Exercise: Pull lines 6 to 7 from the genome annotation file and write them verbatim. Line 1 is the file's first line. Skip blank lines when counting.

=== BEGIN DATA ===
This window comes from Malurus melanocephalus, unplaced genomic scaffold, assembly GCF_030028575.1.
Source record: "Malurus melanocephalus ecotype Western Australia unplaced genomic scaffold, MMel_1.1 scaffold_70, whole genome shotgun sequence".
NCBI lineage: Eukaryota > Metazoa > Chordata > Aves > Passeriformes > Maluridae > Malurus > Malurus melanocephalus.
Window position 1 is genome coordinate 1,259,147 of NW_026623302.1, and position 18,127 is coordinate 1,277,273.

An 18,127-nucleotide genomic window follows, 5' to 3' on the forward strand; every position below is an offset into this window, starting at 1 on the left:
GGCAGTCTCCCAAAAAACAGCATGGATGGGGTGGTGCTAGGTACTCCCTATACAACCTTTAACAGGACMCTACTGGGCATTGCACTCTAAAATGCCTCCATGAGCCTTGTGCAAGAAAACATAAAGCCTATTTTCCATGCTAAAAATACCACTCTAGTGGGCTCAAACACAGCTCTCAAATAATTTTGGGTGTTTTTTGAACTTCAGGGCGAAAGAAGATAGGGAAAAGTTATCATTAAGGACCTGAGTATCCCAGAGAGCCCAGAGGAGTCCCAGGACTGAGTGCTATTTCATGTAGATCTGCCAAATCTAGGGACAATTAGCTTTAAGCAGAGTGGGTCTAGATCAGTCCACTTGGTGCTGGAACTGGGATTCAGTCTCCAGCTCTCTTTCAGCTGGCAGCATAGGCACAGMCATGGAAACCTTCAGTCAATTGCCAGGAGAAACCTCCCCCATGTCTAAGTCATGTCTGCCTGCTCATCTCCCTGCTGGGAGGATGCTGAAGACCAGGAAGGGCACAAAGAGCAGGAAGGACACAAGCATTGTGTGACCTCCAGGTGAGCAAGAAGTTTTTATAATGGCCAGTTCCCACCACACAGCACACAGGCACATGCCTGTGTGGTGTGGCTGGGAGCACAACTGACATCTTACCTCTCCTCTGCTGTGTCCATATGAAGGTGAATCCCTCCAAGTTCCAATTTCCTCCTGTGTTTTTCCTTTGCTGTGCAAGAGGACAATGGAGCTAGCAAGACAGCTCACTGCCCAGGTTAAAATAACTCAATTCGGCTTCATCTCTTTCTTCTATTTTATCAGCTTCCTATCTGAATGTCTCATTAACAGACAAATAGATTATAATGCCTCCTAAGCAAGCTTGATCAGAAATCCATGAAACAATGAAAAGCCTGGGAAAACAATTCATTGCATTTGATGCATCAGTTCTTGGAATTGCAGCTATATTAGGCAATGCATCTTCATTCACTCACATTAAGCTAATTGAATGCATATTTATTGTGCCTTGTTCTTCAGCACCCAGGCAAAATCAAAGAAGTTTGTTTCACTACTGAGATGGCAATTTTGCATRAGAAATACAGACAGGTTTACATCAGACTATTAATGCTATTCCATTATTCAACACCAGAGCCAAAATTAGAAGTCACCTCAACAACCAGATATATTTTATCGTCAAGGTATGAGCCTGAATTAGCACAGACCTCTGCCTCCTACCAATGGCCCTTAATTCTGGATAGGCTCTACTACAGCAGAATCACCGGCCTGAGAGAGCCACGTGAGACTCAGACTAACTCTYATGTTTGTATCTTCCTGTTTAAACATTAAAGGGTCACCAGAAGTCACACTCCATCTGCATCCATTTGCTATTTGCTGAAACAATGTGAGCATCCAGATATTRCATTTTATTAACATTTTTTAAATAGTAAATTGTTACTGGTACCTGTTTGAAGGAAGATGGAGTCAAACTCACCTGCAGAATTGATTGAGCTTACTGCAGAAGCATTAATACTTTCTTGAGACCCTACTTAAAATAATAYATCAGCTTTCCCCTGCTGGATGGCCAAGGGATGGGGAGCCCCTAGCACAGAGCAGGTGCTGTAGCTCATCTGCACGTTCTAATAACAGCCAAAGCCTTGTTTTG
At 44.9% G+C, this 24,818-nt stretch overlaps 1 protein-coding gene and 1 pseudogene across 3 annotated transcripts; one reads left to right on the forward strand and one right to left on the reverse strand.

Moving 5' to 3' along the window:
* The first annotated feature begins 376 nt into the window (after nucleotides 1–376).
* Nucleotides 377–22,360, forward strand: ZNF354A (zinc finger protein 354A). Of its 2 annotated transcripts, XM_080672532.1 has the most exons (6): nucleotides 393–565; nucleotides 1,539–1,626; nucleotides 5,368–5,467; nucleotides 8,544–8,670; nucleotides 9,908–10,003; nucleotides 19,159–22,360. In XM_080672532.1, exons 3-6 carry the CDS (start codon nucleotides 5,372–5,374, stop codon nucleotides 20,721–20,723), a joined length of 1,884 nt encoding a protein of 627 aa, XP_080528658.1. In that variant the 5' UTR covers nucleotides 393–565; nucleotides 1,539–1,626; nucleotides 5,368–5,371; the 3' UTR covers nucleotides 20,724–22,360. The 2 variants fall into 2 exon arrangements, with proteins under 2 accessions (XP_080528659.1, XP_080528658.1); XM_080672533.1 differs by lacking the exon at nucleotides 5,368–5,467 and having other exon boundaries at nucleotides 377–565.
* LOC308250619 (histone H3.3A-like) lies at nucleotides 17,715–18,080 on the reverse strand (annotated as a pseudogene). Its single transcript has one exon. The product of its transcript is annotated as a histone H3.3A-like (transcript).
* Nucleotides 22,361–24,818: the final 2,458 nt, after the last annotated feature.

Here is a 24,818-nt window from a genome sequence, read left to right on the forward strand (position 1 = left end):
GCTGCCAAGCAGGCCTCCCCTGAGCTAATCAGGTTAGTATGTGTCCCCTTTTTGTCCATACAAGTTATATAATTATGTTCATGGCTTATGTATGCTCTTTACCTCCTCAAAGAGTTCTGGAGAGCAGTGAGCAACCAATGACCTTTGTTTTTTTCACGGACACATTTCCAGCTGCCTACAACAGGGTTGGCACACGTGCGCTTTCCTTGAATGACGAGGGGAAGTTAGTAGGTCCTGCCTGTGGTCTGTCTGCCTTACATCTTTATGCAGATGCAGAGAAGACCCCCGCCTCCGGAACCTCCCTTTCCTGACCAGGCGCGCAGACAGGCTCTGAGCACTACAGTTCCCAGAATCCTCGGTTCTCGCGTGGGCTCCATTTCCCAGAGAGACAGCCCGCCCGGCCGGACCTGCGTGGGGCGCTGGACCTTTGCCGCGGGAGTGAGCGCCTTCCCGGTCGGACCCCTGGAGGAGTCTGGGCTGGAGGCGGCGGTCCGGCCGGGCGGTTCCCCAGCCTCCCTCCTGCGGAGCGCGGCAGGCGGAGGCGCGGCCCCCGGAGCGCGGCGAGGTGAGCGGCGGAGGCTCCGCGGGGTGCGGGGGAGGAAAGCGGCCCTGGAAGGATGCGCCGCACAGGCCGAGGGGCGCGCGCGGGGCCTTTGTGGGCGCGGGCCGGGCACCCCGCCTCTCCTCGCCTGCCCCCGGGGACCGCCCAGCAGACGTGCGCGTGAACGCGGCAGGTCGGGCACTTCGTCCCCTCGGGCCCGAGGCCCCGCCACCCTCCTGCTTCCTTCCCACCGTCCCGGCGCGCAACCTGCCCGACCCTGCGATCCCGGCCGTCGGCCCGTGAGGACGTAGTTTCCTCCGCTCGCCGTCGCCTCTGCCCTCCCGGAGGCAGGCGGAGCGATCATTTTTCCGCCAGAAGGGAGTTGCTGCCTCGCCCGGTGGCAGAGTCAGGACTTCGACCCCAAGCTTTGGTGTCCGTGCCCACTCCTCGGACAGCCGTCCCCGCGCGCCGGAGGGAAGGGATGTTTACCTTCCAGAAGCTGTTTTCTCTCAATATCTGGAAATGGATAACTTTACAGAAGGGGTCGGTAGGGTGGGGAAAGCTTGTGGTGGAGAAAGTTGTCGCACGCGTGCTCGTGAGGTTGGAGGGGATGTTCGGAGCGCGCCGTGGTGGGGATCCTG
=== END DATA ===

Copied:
GGCAGTCTCCCAAAAAACAGCATGGATGGGGTGGTGCTAGGTACTCCCTATACAACCTTTAACAGGACMCTACTGGGCATTGCACTCTAAAATGCCTCCATGAGCCTTGTGCAAGAAAACATAAAGCCTATTTTCCATGCTAAAAATACCACTCTAGTGGGCTCAAACACAGCTCTCAAATAATTTTGGGTGTTTTTTGAACTTCAGGGCGAAAGAAGATAGGGAAAAGTTATCATTAAGGACCTGAGTATCCCAGAGAGCCCAGAGGAGTCCCAGGACTGAGTGCTATTTCATGTAGATCTGCCAAATCTAGGGACAATTAGCTTTAAGCAGAGTGGGTCTAGATCAGTCCACTTGGTGCTGGAACTGGGATTCAGTCTCCAGCTCTCTTTCAGCTGGCAGCATAGGCACAGMCATGGAAACCTTCAGTCAATTGCCAGGAGAAACCTCCCCCATGTCTAAGTCATGTCTGCCTGCTCATCTCCCTGCTGGGAGGATGCTGAAGACCAGGAAGGGCACAAAGAGCAGGAAGGACACAAGCATTGTGTGACCTCCAGGTGAGCAAGAAGTTTTTATAATGGCCAGTTCCCACCACACAGCACACAGGCACATGCCTGTGTGGTGTGGCTGGGAGCACAACTGACATCTTACCTCTCCTCTGCTGTGTCCATATGAAGGTGAATCCCTCCAAGTTCCAATTTCCTCCTGTGTTTTTCCTTTGCTGTGCAAGAGGACAATGGAGCTAGCAAGACAGCTCACTGCCCAGGTTAAAATAACTCAATTCGGCTTCATCTCTTTCTTCTATTTTATCAGCTTCCTATCTGAATGTCTCATTAACAGACAAATAGATTATAATGCCTCCTAAGCAAGCTTGATCAGAAATCCATGAAACAATGAAAAGCCTGGGAAAACAATTCATTGCATTTGATGCATCAGTTCTTGGAATTGCAGCTATATTAGGCAATGCATCTTCATTCACTCACATTAAGCTAATTGAATGCATATTTATTGTGCCTTGTTCTTCAGCACCCAGGCAAAATCAAAGAAGTTTGTTTCACTACTGAGATGGCAATTTTGCATRAGAAATACAGACAGGTTTACATCAGACTATTAATGCTATTCCATTATTCAACACCAGAGCCAAAATTAGAAGTCACCTCAACAACCAGATATATTTTATCGTCAAGGTATGAGCCTGAATTAGCACAGACCTCTGCCTCCTACCAATGGCCCTTAATTCTGGATAGGCTCTACTACAGCAGAATCACCGGCCTGAGAGAGCCACGTGAGACTCAGACTAACTCTYATGTTTGTATCTTCCTGTTTAAACATTAAAGGGTCACCAGAAGTCACACTCCATCTGCATCCATTTGCTATTTGCTGAAACAATGTGAGCATCCAGATATTRCATTTTATTAACATTTTTTAAATAGTAAATTGTTACTGGTACCTGTTTGAAGGAAGATGGAGTCAAACTCACCTGCAGAATTGATTGAGCTTACTGCAGAAGCATTAATACTTTCTTGAGACCCTACTTAAAATAATAYATCAGCTTTCCCCTGCTGGATGGCCAAGGGATGGGGAGCCCCTAGCACAGAGCAGGTGCTGTAGCTCATCTGCACGTTCTAATAACAGCCAAAGCCTTGTTTTG
At 44.9% G+C, this 24,818-nt stretch overlaps 1 protein-coding gene and 1 pseudogene across 3 annotated transcripts; one reads left to right on the forward strand and one right to left on the reverse strand.